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Hastings' Dictionary of the New Testament


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PERPLEXITY.—The word ‘perplexity’ (ἀπορία) occurs but once in the NT (Luke 21:25), in that reminiscence of Daniel which foretells the day of terrors that shall usher in the presence of the Son of Man. But the idea has remarkable associations with Christ in the Gospels. Not only is perplexity discernible in His own experience, but He was then (as now) a frequent cause of it in others. His powers, and the amazing insight of His wisdom, were a continual occasion of astonishment to the mere onlookers (Matthew 13:54-56, cf. Luke 4:22). To explain His exorcisms, the Pharisees were driven to the confusing theory of demoniac possession (Matthew 9:34 || Matthew 12:24, Mark 3:22, Luke 11:15). His disciples would listen to His unconventional judgments with blank perplexity. Had He not, for example, taught them the blessedness of charity, and the law of love for one’s neighbour? What, then, could they make of His defence of ‘this waste’ of a box of precious ointment (Matthew 26:8 || John 12:4)? It was hard for a disciple to understand why He should resist an opportunity of helping the poor: men are slow to learn the value of a rightful surrender of our most beautiful and treasured possessions for the purpose of reverence only. Not a little of the disciples’ perplexity arose from their own materialistic preconceptions. When Jesus used the language of parable or metaphor, they made no attempt to reach the deeper and more spiritual meaning—as when He spoke of the Sower (Mark 4:13 || Luke 8:9), or of the ‘leaven of the Pharisees and Sadducees’ (Matthew 16:5-12 || Luke 12:1). Once the awful terror which is sometimes the accompaniment of perplexity seized them—when Jesus spoke with such dread certainty of the presence of one among them who was ready to give Him up, and they ‘looked one on another, doubting of whom he spake’ (John 13:22). Yet, while Christ perplexed others, especially those who knew Him least, they seemed powerless to perplex Him. Perfect obedience to the will of God in all things left no room for that flickering of faith which blurs the answer or the gospel of so many teachers. When questioners deliberately attempted to puzzle Him, He unravelled their tangles with instinctive ease (Matthew 9:5 || Mark 2:9, Luke 5:23; Matthew 12:4 || Mark 2:26, Luke 6:4). Sometimes in a phrase He re-tied the knot into a problem which they were unable to resolve, as when they asked by what authority He did these things (Matthew 21:27 || Mark 11:28, Luke 20:2), or in the question of the tribute money being paid to Caesar (Matthew 22:21 || Mark 12:17, Luke 20:25), or the casuistry of the woman with the seven husbands (Matthew 22:30 || Mark 12:25, Luke 20:35). The pain of perplexity seems to have come to Jesus only towards the end of His life on earth, and then it was more from within than from without. In those closing days the burden of His mission, and all that it would entail in the far future of the world, seemed to weigh heavily upon Him. Near at hand He felt the weakness of His disciples’ loyalty, and was especially ‘troubled in the spirit’ about Judas (John 13:21). As He looked forward into the days to come, there fell upon Him the knowledge of divisions, feuds, persecutions that would arise in His name ‘to incarnadine the world.’ He was face to face with the baptism of all leadership: it would be His to kindle the flaming passions of men, Prince of Peace as He is (Luke 12:51). Is it any wonder that on the threshold of such a task He should be distressed, perplexed (συνέχομαι, (Revised Version margin) ‘pained’)? He is moved to hesitate: at least the temptation arises when He feels spiritual perplexity (John 12:27). And in Gethsemane the overstrained humanity utters the cry of longing for escape—‘Father, if it be possible, let this cup pass away from me: nevertheless, not as I will, but as thou wilt’ (Matthew 26:39). In that last sentence He reveals to us the key of deliverance from all cankering perplexity, all that uncertainty which confuses and enervates the will. He shows the world the supremacy of a will resigned to God. It is the truism of the choice—‘No man can serve two masters: … Ye cannot serve God and mammon’ (Matthew 6:24 || Luke 16:13). Try to serve both, and you have strife and confusion within and around: life becomes a war of irreconcilable ideals. But bend all thoughts, desires, will, towards God; learn the worth of Christ’s word, ‘Be not anxious’ as to food, life, raiment, and the rest, ‘for your heavenly Father knoweth that ye have need of these things’ (Matthew 6:25-33 || Luke 12:22-36). There are no more troubled hearts and perplexed wills for those who rest in God and live in Christ (John 14:1), for to them the prayer, ‘Thy will be done’ (Matthew 6:10), finds its invariable answer in a sublime and heavenly peace. See also artt. Amazement, Doubt.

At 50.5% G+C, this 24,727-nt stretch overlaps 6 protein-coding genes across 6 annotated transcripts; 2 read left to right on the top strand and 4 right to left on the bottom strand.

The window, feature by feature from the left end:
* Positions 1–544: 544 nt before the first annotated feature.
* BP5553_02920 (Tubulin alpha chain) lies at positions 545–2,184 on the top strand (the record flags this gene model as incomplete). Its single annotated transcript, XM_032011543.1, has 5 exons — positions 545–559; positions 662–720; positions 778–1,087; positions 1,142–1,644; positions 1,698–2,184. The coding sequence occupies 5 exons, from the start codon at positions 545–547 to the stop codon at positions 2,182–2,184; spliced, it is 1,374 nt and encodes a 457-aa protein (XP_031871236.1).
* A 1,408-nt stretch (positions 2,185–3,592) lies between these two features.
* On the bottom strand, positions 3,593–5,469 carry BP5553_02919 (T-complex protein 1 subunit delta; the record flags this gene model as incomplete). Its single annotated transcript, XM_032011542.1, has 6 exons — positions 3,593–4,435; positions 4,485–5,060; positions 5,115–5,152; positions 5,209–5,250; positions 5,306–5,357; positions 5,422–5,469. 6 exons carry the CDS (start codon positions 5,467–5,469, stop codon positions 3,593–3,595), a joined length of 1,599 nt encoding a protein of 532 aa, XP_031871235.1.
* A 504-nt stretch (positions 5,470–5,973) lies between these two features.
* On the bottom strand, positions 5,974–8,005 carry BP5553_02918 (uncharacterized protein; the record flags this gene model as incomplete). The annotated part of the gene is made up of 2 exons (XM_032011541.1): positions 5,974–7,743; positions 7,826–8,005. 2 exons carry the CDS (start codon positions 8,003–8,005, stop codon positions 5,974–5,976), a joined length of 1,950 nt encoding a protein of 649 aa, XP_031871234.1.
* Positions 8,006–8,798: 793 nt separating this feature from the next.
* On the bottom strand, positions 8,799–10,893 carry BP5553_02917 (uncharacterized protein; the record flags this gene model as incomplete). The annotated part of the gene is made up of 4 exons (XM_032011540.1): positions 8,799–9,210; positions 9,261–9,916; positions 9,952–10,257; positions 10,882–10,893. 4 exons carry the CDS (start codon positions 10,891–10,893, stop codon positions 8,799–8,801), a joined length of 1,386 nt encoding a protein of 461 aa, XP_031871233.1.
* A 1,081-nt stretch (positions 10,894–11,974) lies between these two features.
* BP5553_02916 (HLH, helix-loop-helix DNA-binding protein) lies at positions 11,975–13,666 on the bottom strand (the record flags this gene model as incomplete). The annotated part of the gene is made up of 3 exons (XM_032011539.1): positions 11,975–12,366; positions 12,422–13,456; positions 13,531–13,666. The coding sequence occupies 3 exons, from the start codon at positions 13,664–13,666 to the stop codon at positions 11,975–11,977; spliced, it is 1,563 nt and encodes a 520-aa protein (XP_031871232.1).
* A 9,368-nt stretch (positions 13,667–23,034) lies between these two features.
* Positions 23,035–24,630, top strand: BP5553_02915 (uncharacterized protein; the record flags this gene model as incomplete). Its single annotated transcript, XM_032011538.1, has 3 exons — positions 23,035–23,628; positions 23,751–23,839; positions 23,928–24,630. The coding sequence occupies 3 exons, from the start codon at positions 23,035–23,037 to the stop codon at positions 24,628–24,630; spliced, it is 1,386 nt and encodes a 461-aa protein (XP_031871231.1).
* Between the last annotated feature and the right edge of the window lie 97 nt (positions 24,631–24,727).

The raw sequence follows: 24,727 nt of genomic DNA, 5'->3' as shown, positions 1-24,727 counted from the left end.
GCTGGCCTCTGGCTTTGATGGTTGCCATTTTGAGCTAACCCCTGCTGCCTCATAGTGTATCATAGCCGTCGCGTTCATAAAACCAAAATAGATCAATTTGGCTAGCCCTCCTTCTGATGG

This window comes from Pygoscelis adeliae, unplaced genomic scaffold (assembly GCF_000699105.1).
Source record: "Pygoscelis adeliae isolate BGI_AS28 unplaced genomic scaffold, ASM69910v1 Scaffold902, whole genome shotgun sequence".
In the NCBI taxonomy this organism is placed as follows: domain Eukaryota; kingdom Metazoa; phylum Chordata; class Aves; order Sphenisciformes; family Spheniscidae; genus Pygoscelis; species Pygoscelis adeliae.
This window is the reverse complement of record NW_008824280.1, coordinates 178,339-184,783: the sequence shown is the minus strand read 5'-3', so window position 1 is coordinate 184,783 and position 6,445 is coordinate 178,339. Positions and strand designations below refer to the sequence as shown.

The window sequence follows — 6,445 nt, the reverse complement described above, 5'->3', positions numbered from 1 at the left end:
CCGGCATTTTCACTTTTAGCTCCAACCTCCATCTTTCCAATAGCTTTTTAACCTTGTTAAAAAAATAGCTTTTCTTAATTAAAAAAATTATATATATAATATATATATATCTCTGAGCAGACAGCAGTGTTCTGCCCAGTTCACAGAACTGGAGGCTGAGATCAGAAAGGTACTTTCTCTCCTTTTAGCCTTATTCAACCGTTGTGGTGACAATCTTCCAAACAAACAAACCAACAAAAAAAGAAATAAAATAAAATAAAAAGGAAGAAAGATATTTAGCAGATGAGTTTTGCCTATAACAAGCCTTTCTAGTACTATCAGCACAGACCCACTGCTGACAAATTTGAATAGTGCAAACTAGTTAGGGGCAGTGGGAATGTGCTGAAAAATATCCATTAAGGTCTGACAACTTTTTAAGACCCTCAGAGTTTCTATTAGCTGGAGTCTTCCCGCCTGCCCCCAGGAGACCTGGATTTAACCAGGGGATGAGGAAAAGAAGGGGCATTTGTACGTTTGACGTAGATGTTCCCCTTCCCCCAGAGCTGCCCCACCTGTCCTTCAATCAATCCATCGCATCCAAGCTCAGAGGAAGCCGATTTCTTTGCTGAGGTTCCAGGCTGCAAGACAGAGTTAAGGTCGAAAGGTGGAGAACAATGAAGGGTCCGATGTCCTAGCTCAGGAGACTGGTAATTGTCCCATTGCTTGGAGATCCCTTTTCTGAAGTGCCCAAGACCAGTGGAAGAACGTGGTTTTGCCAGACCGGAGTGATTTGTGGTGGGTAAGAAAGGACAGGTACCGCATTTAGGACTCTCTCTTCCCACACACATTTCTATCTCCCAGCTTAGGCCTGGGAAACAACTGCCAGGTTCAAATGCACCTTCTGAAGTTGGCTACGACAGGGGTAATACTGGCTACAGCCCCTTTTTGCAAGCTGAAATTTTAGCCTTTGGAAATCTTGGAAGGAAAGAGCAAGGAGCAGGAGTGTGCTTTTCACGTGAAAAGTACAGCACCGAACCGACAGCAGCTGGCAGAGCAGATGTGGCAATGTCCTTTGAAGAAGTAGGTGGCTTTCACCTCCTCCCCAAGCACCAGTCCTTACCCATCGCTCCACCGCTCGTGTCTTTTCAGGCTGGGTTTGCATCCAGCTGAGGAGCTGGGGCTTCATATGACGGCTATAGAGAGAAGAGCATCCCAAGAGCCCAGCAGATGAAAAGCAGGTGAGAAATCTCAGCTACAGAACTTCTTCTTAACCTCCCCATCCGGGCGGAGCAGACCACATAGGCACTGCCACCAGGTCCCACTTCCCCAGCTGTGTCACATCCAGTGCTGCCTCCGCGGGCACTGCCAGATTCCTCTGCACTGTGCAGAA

Edgar Daplyn.

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These files are public domain.
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Bibliography Information
Hastings, James. Entry for 'Perplexity'. Hastings' Dictionary of the New Testament. 1906-1918.

Lectionary Calendar
Tuesday, July 23rd, 2019
the Week of Proper 11 / Ordinary 16
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